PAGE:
Did Sister Jean Not Believe in Divine Providence?
Molly Hitchens studied business for years before launching her career as a journalist and analyst specializing in original and innovative business planning. She shares her expertise through her work with The Idea Trader as well as through in-person speaking engagements at universities around the country.
She is not a mascot, but a chaplain.
But you would have a hard time distinguishing between the two when it comes to the men’s basketball team at little Loyola University of Chicago, for it seems the team rallied around its longtime chaplain and made a push for its first Final Four in more than 50 years.
Sister Jean Delores-Schmidt is nearing 100 years old and has been the team chaplain for a very long time, and Loyola-Chicago has a long history of quality basketball at the private Catholic university in one of the biggest cities in America.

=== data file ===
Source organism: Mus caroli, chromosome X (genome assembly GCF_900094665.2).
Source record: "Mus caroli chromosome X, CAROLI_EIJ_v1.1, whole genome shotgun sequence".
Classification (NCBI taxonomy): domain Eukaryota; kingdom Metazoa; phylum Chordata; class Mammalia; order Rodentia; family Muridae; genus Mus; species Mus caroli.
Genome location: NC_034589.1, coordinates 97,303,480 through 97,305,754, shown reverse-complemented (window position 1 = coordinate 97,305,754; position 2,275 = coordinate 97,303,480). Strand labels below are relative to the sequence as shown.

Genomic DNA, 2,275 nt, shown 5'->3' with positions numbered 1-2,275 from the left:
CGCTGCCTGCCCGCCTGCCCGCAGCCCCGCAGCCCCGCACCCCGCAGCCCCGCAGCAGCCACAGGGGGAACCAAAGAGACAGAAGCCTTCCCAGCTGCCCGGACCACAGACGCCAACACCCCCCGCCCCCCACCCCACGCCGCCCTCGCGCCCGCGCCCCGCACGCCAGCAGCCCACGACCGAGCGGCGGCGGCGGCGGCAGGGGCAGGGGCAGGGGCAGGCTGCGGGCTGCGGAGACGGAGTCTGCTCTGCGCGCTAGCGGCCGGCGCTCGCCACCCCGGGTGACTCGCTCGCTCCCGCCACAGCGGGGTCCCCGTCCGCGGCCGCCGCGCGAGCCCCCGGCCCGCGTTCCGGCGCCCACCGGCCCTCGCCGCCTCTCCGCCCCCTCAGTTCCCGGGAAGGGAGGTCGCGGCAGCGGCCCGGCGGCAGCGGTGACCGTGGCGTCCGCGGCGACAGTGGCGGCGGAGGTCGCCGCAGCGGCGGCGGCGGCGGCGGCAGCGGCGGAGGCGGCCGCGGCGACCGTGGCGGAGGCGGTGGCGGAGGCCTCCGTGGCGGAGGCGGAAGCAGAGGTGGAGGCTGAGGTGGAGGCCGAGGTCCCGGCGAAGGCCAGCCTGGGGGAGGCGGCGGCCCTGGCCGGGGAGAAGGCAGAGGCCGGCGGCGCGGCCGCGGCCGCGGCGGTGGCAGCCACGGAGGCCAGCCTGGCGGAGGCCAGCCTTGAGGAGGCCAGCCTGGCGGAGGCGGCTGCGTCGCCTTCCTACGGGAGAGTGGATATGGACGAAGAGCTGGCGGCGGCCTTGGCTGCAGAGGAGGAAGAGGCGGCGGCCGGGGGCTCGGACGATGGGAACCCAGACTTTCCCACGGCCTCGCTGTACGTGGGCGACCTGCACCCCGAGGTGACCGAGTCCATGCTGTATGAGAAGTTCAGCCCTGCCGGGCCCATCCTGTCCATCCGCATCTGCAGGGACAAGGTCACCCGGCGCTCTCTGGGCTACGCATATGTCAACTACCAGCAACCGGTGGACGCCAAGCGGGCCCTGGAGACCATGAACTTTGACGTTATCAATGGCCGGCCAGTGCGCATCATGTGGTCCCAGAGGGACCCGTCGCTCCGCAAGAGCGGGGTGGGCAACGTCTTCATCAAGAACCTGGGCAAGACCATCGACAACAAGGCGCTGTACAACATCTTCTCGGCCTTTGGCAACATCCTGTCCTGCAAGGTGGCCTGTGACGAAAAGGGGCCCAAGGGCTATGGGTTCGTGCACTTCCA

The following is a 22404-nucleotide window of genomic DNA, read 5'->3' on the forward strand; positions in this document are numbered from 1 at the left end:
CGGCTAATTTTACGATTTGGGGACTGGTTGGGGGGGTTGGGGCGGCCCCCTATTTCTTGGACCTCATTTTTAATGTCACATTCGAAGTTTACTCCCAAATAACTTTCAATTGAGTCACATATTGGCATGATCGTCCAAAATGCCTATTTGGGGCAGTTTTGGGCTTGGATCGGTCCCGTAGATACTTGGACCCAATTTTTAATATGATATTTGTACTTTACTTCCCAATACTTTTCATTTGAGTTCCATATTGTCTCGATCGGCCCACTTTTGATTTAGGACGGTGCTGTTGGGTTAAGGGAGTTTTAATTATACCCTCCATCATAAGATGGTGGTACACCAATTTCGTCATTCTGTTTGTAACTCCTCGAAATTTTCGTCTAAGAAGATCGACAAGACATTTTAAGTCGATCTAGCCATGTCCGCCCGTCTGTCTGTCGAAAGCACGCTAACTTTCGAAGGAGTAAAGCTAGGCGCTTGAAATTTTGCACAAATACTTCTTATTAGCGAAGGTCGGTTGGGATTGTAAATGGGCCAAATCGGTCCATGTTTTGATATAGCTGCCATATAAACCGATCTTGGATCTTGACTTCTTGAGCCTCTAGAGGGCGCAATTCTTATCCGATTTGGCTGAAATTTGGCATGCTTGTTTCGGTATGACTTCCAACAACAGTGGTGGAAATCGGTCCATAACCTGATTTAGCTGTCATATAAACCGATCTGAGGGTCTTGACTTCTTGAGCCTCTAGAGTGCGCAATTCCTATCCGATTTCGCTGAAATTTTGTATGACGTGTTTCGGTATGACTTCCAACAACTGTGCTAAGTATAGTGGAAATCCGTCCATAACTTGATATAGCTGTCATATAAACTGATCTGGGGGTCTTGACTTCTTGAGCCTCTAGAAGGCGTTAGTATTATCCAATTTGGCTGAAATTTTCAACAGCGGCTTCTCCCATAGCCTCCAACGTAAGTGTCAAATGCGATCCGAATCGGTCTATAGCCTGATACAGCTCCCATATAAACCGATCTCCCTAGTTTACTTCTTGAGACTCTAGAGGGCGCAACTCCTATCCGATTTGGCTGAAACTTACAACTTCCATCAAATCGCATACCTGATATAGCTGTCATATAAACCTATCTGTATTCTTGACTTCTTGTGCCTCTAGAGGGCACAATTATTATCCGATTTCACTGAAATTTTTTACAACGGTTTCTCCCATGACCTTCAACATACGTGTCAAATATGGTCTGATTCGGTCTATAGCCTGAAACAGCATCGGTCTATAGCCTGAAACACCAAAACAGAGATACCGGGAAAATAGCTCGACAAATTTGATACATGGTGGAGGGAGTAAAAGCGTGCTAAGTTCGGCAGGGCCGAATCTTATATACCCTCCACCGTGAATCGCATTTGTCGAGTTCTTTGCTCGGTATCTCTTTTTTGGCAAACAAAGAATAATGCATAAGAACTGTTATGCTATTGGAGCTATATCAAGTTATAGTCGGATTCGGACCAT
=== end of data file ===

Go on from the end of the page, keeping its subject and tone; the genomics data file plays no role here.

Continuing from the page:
But in 2018, the Ramblers entered the NCAA Tournament as a No. 11 seed in the West Region and made an improbable run to the Elite Eight - the West Region final - following three wins by a total of four points, including a 69-68 victory over Nevada in a Sweet 16 game which was the Ramblers’ first since 1985.
Whatever Sister Jean has been doing, it has been effective, because perhaps only Divine Providence could have brought the long-shot Ramblers to this point. The path was set up by being in a region where none of the top four seeds made it to the Sweet 16 - a feat considered statistically improbable - and left the Ramblers playing No. 3, No. 6, No. 7 and No. 9 seeds in its four tournament games.
So while everyone else’s bracket is completely busted by the Ramblers, Sister Jean’s team continued to move along, winning close games and finding a way to prevail. But did Sister Jean even pick her bracket against her beloved Ramblers?
“I don’t care that you broke my bracket,” a jubilant Sister Jean said to player Clayton Custer following the win over Nevada last week. “I’m ready for the next one.”
One just has to have faith.